Imitating Christ: The Legal and Ethical Content of Property in the Tradition of Christian Mendicant Orders
Over the centuries, within the church itself, legal and social projects have arisen that are alternative to private property. In two completely different Christian and national traditions, with a time gap of more than two centuries, rather similar monastic movements arose, which are united by criticism of the institution of property and personal enrichment. The first one is the Franciscans – a Catholic mendicant monastic order founded by St. Francis of Assisi and the second one is nestyazhateli (non-possessors) – a monastic movement in the Russian Orthodox Church of the late 15th – first half of the 16th centuries, associated with a dispute over monastic land ownership, which they opposed.
The idea of the holy poverty of the Franciscans, according to the interpretation of the philosopher Giorgio Agamben, is based on the concept of a common life – an all-encompassing communitarian life, an innovation of Christian monasticism, since before that there was only a republican community of Aristotle’s policy. Franciscans do not own things, but use them by right of necessity, that is, the norm of Franciscan life is a state of emergency.
In turn, nestyazhateli assumed a gradual individual spiritual development of a person, which in the final case should have led him not only to the renunciation of property, but also to the maximum refusal from consumption and use, that is, the de facto exclusion of a person from legal relations – that, something the Franciscans could only dream of. The teaching of Nilus of Sora, the founder of nestyazhateli movement, about property is largely directed to a specific person in isolation from social structures.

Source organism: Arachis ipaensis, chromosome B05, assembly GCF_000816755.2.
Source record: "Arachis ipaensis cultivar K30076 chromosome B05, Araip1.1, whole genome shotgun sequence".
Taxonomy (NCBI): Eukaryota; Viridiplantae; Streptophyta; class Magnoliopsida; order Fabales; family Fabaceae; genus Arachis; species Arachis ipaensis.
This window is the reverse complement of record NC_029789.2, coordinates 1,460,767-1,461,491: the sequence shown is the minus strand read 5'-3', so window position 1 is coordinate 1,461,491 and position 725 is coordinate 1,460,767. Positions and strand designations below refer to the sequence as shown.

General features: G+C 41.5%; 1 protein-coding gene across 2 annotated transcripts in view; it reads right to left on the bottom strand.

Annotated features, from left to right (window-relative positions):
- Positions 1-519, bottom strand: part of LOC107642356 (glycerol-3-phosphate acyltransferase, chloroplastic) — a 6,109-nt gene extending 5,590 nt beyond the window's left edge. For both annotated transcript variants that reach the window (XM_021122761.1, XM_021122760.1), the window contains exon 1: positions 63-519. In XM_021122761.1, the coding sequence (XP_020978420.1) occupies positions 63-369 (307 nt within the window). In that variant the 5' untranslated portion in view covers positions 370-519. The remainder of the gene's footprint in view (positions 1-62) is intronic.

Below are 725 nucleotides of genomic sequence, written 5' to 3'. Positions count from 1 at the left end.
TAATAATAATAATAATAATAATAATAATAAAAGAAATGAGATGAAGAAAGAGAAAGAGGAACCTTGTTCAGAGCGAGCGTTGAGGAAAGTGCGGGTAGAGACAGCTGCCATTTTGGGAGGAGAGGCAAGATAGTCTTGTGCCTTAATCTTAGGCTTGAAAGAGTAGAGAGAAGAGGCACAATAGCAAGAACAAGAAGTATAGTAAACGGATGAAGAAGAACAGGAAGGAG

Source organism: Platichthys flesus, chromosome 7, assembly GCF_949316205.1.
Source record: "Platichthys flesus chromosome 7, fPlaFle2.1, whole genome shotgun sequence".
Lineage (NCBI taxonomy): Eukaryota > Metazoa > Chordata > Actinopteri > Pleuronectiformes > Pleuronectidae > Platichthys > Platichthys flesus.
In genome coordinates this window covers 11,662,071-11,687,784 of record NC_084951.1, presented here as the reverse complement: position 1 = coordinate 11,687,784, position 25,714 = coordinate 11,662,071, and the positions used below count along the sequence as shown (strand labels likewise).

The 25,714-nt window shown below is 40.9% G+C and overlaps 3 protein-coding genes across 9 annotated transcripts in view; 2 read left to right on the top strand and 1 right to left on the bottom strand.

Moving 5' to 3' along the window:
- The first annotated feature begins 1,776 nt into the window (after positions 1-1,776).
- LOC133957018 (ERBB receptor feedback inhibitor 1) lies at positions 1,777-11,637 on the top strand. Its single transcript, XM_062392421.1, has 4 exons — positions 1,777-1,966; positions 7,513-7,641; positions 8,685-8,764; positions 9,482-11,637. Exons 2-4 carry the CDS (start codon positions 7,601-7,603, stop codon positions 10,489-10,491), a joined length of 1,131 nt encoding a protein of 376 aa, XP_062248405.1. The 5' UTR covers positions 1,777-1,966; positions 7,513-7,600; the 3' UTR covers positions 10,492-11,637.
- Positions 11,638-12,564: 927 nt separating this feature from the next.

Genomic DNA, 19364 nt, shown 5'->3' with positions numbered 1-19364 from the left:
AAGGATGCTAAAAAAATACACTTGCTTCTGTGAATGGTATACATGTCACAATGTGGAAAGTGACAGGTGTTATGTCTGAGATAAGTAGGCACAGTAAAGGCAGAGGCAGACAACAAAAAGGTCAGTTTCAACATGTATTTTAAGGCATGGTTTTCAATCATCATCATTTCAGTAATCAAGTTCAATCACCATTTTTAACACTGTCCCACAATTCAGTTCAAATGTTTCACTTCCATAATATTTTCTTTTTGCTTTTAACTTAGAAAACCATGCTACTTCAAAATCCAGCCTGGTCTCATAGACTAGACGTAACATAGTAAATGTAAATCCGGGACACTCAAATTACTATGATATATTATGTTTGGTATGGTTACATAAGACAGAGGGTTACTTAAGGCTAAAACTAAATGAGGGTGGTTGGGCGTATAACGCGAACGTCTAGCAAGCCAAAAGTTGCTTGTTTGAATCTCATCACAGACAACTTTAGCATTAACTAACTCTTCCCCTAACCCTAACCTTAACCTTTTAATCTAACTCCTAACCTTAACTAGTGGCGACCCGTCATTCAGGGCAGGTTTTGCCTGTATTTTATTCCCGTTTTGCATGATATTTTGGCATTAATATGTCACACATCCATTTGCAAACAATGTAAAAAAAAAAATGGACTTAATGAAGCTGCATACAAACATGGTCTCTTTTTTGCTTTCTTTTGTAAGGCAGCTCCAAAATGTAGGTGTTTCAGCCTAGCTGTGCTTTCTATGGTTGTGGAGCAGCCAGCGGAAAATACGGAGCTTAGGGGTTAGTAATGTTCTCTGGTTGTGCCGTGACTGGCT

Thus, in the framework of this study, we will consider two different Christian legal alternatives to the right to property: collective Franciscan and individualistic non-possessive. In the first case, we are dealing with a fundamentally collective beginning of associations of believers: from the formation of a quasi-public isolated material base of the community, as in a republican policy, to a conceptual rethinking of the possibility of applying positive law to internal church relations with a theological interpretation of existing real-law institutions. In the second – with private ascetic practices that deny the legal reality within the boundaries of one individual.
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